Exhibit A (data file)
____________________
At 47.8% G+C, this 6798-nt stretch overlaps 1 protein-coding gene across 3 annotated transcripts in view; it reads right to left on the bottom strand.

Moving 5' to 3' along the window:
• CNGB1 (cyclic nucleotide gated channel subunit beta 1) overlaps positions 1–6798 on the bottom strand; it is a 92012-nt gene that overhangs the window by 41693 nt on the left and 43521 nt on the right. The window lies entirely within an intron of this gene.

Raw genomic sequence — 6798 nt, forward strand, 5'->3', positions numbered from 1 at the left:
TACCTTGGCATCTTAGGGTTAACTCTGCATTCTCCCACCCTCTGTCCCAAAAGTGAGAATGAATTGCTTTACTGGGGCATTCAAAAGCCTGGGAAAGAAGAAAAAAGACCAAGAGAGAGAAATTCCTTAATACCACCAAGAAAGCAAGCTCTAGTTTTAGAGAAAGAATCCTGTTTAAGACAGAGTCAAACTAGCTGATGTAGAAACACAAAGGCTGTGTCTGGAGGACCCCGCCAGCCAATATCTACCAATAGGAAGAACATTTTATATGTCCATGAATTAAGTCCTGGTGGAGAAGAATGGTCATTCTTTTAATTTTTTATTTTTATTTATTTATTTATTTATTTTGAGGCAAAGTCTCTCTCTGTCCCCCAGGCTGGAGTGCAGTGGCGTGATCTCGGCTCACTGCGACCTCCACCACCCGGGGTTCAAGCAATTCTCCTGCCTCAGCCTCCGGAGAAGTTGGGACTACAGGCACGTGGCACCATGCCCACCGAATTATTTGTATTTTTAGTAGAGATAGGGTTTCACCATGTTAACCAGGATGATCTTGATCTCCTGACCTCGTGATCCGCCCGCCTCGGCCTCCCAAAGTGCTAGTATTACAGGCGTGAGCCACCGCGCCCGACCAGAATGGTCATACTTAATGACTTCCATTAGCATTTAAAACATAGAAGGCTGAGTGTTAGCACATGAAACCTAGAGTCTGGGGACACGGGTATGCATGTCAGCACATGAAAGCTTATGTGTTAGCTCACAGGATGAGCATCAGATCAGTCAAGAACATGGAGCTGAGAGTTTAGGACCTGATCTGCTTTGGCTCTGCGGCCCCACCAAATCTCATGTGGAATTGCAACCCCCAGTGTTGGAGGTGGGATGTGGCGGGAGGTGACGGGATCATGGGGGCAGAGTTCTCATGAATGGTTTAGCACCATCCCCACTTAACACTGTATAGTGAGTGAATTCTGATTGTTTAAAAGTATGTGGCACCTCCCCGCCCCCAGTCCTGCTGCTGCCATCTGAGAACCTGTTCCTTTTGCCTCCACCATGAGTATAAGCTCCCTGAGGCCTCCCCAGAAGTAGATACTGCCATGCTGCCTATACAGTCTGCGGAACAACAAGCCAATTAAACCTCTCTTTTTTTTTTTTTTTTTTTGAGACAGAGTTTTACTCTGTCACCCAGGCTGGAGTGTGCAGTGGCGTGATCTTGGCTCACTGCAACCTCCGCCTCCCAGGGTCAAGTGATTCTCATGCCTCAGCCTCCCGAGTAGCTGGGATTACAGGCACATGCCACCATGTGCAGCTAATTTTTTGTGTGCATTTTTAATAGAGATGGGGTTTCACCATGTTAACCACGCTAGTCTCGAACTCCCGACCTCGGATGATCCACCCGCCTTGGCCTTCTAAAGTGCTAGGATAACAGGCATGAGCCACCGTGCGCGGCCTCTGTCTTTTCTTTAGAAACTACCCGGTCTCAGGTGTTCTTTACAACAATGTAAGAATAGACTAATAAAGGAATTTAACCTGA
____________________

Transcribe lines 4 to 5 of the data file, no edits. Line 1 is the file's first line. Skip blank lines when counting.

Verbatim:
Raw genomic sequence — 6798 nt, forward strand, 5'->3', positions numbered from 1 at the left:
TACCTTGGCATCTTAGGGTTAACTCTGCATTCTCCCACCCTCTGTCCCAAAAGTGAGAATGAATTGCTTTACTGGGGCATTCAAAAGCCTGGGAAAGAAGAAAAAAGACCAAGAGAGAGAAATTCCTTAATACCACCAAGAAAGCAAGCTCTAGTTTTAGAGAAAGAATCCTGTTTAAGACAGAGTCAAACTAGCTGATGTAGAAACACAAAGGCTGTGTCTGGAGGACCCCGCCAGCCAATATCTACCAATAGGAAGAACATTTTATATGTCCATGAATTAAGTCCTGGTGGAGAAGAATGGTCATTCTTTTAATTTTTTATTTTTATTTATTTATTTATTTATTTTGAGGCAAAGTCTCTCTCTGTCCCCCAGGCTGGAGTGCAGTGGCGTGATCTCGGCTCACTGCGACCTCCACCACCCGGGGTTCAAGCAATTCTCCTGCCTCAGCCTCCGGAGAAGTTGGGACTACAGGCACGTGGCACCATGCCCACCGAATTATTTGTATTTTTAGTAGAGATAGGGTTTCACCATGTTAACCAGGATGATCTTGATCTCCTGACCTCGTGATCCGCCCGCCTCGGCCTCCCAAAGTGCTAGTATTACAGGCGTGAGCCACCGCGCCCGACCAGAATGGTCATACTTAATGACTTCCATTAGCATTTAAAACATAGAAGGCTGAGTGTTAGCACATGAAACCTAGAGTCTGGGGACACGGGTATGCATGTCAGCACATGAAAGCTTATGTGTTAGCTCACAGGATGAGCATCAGATCAGTCAAGAACATGGAGCTGAGAGTTTAGGACCTGATCTGCTTTGGCTCTGCGGCCCCACCAAATCTCATGTGGAATTGCAACCCCCAGTGTTGGAGGTGGGATGTGGCGGGAGGTGACGGGATCATGGGGGCAGAGTTCTCATGAATGGTTTAGCACCATCCCCACTTAACACTGTATAGTGAGTGAATTCTGATTGTTTAAAAGTATGTGGCACCTCCCCGCCCCCAGTCCTGCTGCTGCCATCTGAGAACCTGTTCCTTTTGCCTCCACCATGAGTATAAGCTCCCTGAGGCCTCCCCAGAAGTAGATACTGCCATGCTGCCTATACAGTCTGCGGAACAACAAGCCAATTAAACCTCTCTTTTTTTTTTTTTTTTTTTGAGACAGAGTTTTACTCTGTCACCCAGGCTGGAGTGTGCAGTGGCGTGATCTTGGCTCACTGCAACCTCCGCCTCCCAGGGTCAAGTGATTCTCATGCCTCAGCCTCCCGAGTAGCTGGGATTACAGGCACATGCCACCATGTGCAGCTAATTTTTTGTGTGCATTTTTAATAGAGATGGGGTTTCACCATGTTAACCACGCTAGTCTCGAACTCCCGACCTCGGATGATCCACCCGCCTTGGCCTTCTAAAGTGCTAGGATAACAGGCATGAGCCACCGTGCGCGGCCTCTGTCTTTTCTTTAGAAACTACCCGGTCTCAGGTGTTCTTTACAACAATGTAAGAATAGACTAATAAAGGAATTTAACCTGA